middle and late childhood, and in some cases early
adolescence, but not late adolescence.
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Exploring Peer Relations and Friendship
• Social Cognition and Emotion
• Social cognitive skills and social knowledge of
adolescents are important aspects of successful
peer relations. So is the ability to manage and
regulate one’s emotions.
• Social cognition involves thoughts about social
matters (Smetana & Villalobos, 2009).
• A distinction can be made between knowledge and
process in social cognition.
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Exploring Peer Relations and Friendship
• Social Cognition
• As children move into adolescence, they acquire
more social knowledge.
• There is considerable individual variation in how
much one adolescent knows about what it takes to
make friends.
• From a social cognitive perspective, children and
adolescents may have difficulty in peer relations
because they lack appropriate social cognitive skills
(Bibok, Carpendale, & Lewis, 2008: Mueller & others,
2008; Rah & Parke, 2008).
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Exploring Peer Relations and Friendship
Generation of Alternative Solutions and Adaptive Planning
by Negative- and Positive-Peer-Status Boys
Fig. 9.1
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Exploring Peer Relations and Friendship
• Emotion
• Not only does cognition play an important role in
peer relations, so does emotion.
• Moody and emotionally negative individuals
experience greater rejection by peers.
• Emotionally positive individuals are more popular
(Saarni & others, 2006).
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Exploring Peer Relations and Friendship
• Strategies for Improving Social Skills
• Conglomerate strategies (coaching)
– Involves the use of a combination of techniques,
rather than a single approach, to improve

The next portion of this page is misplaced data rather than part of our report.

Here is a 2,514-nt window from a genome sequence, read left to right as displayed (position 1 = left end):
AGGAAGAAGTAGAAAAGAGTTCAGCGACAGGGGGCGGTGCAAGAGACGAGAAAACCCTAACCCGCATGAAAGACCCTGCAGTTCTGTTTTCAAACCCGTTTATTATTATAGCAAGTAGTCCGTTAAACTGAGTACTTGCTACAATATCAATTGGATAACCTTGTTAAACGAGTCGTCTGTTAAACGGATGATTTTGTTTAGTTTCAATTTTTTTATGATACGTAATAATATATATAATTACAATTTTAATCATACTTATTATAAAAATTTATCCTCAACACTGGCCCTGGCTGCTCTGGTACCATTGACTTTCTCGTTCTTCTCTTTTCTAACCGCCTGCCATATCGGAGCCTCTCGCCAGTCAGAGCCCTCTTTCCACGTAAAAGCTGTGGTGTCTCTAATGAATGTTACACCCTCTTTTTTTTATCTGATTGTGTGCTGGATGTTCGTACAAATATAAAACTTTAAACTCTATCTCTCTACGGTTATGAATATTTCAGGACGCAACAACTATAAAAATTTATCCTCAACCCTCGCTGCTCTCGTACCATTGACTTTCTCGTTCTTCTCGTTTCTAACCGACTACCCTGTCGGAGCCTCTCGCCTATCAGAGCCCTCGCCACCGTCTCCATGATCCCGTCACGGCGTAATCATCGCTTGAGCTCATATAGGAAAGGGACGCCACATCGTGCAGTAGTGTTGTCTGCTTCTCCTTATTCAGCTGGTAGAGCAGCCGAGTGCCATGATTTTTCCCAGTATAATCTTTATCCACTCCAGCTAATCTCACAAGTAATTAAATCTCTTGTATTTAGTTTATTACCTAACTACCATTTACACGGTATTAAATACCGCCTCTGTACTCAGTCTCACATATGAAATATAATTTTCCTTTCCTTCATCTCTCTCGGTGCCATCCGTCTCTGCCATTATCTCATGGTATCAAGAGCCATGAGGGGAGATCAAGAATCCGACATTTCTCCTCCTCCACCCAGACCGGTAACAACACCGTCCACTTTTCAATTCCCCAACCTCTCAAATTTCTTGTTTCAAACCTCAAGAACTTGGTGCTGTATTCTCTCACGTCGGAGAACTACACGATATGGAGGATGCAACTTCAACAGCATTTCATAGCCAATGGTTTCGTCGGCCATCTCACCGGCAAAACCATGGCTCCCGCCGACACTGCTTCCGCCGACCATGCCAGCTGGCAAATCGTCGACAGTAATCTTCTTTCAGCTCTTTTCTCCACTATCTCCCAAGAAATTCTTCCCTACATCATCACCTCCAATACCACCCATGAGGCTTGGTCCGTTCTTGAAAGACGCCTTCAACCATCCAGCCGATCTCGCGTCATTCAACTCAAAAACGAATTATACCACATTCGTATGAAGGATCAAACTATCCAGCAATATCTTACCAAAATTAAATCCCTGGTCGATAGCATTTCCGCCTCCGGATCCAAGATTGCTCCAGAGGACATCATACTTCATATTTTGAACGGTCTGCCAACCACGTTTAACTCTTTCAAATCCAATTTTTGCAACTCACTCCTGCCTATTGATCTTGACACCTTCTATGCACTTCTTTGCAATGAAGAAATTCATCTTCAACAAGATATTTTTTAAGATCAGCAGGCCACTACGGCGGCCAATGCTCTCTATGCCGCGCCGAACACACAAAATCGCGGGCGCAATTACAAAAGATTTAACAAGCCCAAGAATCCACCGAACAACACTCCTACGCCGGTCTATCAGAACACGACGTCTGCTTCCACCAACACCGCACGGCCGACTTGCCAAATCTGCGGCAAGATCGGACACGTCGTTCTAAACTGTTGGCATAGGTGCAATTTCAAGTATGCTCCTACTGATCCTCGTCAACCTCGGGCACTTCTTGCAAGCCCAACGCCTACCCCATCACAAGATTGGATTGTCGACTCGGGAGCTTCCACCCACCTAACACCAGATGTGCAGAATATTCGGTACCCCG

adolescents’ social skills.
– A conglomerate strategy may consist of:
•
•
•
•
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Modeling of appropriate social skills.
Discussion.
Reasoning about the social skills.
Reinforcement for enactment in actual social
situations.
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Exploring Peer Relations and Friendship
• Strategies for Improving Social Skills (Continued)
• Social-skills training programs have generally been
more successful with children 10 years of age or
younger than with adolescents (Malik & Furman, 1993).
• Peer reputations become more fixed as cliques and
peer groups become more significant in adolescence.
• Once an adolescent gains a negative reputation among
peers as being “mean,” “weird,” or a “loner,” the peer
group’s attitude is often slow to change, even after the
adolescent’s problem behavior has been corrected.
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Exploring Peer Relations and Friendship
• Friendship
• Friends are a subset of peers who engage in mutual
companionship, support, and intimacy.
• Relationships with friends are much closer and more
involved than is the case with the peer group.
• Some adolescents have several close friends, others
one, and yet others none.
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Exploring Peer Relations and Friendship
The Functions of Friendship
Companionship
Stimulation
Physical support
Ego support
Social Comparison
Intimacy/affection
Fig. 9.2
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Exploring Peer Relations and Friendship
•
Harry Stack Sullivan’s (1953) Ideas on Changes in
Friendship in Early Adolescence
• Sullivan argued that friends are important in shaping the
development of children and adolescents.
• During adolescence, said Sullivan, friends become increasingly
important in meeting social needs.
• Sullivan argued that the need for intimacy intensifies during
early adolescence, motivating teenagers to seek out close
friends.
• If adolescents failed to forge such close friendships, they
experience loneliness and a reduced sense of self-worth.
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Exploring Peer Relations and Friendship
Developmental Changes in Self-Disclosing Conversations
Fig. 9.3
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Exploring Peer Relations and Friendship
•
Viewed from the developmental constructionist
perspective adolescent friendship represents a new
mode of relating to others that is best described as a
symmetrical intimate mode.
• The greater intimacy of adolescent friendships demands
requires learning a number of close relationship
competencies, including:
• Knowing how to self-disclose appropriately.
• Being able to provide emotional support to friends.
• Managing disagreements in ways that do not undermine the
intimacy of the friendship.
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Exploring Peer Relations and Friendship
• Friendship in Emerging Adulthood
• Many aspects of friendship are the same in